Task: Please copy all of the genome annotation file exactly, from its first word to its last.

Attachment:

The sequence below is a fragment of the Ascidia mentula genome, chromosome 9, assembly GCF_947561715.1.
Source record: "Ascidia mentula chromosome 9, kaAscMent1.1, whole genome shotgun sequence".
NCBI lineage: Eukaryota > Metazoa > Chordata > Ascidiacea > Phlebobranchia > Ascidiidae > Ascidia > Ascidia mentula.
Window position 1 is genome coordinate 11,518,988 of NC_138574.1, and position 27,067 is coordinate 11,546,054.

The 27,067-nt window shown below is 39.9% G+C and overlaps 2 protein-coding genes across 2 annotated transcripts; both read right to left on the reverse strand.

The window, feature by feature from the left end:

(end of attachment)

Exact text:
The sequence below is a fragment of the Ascidia mentula genome, chromosome 9, assembly GCF_947561715.1.
Source record: "Ascidia mentula chromosome 9, kaAscMent1.1, whole genome shotgun sequence".
NCBI lineage: Eukaryota > Metazoa > Chordata > Ascidiacea > Phlebobranchia > Ascidiidae > Ascidia > Ascidia mentula.
Window position 1 is genome coordinate 11,518,988 of NC_138574.1, and position 27,067 is coordinate 11,546,054.

The 27,067-nt window shown below is 39.9% G+C and overlaps 2 protein-coding genes across 2 annotated transcripts; both read right to left on the reverse strand.

The window, feature by feature from the left end: